“The Backfire Effect” Is the Cognitive Concept of the Moment

If you’ve been awake and online in the past 24 hours, there’s a good chance someone you know has shared this lovely Oatmeal comic. Yes, the one that explains why our brains our wired to reject information that goes against our previously held beliefs.

The comic was based on a three-episode sequence from You Are Not So Smart — a popular podcast and WordPress.com site — devoted to the backfire effect, the name of this cognitive phenomenon. On the first episode, the YANSS team goes deeper into the neurological underpinnings of this resistance to information that might change our minds:

By placing subjects in an MRI machine and then asking them to consider counterarguments to their strongly held political beliefs, Jonas Kaplan’s and Sarah Gimbel’s research, conducted along with neuroscientist Sam Harris, revealed that when people were presented with evidence that alerted them to the possibility that their political beliefs might be incorrect, they reacted with the same brain regions that would come online if they were responding to a physical threat.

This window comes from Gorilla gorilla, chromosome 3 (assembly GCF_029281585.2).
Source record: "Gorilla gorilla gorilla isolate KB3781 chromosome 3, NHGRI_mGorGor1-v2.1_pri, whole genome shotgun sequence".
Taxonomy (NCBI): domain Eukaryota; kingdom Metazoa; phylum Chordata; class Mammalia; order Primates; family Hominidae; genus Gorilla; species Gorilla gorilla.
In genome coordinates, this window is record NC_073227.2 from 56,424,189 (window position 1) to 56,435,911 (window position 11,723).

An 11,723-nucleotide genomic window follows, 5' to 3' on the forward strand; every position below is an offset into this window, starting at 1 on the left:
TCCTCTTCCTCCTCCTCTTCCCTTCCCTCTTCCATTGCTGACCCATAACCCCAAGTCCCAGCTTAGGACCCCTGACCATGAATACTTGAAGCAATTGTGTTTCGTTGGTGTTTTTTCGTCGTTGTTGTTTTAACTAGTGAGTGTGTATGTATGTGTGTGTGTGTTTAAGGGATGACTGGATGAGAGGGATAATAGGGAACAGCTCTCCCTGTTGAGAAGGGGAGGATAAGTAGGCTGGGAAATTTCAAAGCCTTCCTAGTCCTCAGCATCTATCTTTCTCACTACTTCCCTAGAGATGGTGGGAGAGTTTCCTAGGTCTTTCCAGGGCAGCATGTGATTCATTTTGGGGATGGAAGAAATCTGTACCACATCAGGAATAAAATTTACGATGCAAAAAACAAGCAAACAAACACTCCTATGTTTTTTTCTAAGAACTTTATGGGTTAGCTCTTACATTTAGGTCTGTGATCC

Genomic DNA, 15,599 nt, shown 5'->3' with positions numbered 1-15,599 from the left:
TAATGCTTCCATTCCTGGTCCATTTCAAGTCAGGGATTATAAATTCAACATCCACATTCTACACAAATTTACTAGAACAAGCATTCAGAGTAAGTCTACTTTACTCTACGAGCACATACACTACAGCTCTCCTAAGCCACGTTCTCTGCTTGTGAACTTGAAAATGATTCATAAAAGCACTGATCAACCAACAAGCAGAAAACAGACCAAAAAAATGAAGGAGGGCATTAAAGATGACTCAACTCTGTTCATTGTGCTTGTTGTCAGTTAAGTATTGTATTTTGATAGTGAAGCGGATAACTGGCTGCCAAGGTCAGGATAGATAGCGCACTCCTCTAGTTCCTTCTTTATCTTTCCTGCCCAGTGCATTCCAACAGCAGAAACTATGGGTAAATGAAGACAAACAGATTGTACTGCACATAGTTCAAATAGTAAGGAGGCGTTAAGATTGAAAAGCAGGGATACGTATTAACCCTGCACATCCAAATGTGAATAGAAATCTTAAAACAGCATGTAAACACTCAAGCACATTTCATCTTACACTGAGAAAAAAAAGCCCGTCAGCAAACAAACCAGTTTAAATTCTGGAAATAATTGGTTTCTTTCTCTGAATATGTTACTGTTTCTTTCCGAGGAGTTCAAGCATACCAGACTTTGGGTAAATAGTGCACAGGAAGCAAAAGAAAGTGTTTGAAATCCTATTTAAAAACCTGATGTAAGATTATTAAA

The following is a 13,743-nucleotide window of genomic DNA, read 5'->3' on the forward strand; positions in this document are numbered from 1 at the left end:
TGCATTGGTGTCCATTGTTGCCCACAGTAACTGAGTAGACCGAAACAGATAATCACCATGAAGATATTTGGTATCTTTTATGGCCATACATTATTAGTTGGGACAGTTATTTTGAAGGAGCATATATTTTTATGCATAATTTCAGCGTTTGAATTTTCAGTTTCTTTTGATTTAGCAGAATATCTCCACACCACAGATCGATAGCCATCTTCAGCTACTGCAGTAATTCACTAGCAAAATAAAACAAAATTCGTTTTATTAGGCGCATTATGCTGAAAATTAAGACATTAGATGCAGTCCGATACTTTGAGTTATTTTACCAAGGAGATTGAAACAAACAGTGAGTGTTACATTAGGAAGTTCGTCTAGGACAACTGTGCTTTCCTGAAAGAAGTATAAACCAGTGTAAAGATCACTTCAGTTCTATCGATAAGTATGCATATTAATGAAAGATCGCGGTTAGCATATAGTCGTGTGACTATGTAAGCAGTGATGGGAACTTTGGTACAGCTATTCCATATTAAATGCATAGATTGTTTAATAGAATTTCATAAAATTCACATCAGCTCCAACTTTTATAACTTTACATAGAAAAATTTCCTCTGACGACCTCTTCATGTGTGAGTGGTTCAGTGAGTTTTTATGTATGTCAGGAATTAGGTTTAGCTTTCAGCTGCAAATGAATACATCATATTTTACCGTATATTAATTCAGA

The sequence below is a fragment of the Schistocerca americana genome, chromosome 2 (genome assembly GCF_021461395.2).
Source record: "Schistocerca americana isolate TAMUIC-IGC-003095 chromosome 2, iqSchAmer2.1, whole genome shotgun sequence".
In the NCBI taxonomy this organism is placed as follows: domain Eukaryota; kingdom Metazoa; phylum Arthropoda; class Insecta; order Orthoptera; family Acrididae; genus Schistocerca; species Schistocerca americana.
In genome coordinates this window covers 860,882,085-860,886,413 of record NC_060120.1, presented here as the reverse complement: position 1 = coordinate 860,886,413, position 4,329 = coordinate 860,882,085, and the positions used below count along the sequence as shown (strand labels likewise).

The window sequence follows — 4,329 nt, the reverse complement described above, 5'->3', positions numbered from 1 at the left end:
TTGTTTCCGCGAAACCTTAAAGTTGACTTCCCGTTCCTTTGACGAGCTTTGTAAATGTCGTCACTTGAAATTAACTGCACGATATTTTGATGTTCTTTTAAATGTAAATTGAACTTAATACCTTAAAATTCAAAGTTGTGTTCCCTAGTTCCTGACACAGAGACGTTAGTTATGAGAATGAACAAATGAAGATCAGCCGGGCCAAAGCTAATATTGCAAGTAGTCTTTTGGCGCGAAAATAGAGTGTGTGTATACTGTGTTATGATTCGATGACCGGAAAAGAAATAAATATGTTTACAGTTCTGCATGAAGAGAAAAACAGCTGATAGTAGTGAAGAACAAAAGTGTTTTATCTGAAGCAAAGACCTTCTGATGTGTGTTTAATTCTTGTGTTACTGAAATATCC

“The response in the brain that we see is very similar to what would happen if, say, you were walking through the forest and came across a bear,” explains Gimbel in the episode. “Your brain would have this automatic fight-or-flight [response]…and your body prepares to protect itself.”


Learn more about the backfire effect by listening to the first episode on You Are Not So Smart.

May 3, 2017Comics, Commentary, Nonfiction, Science, , ,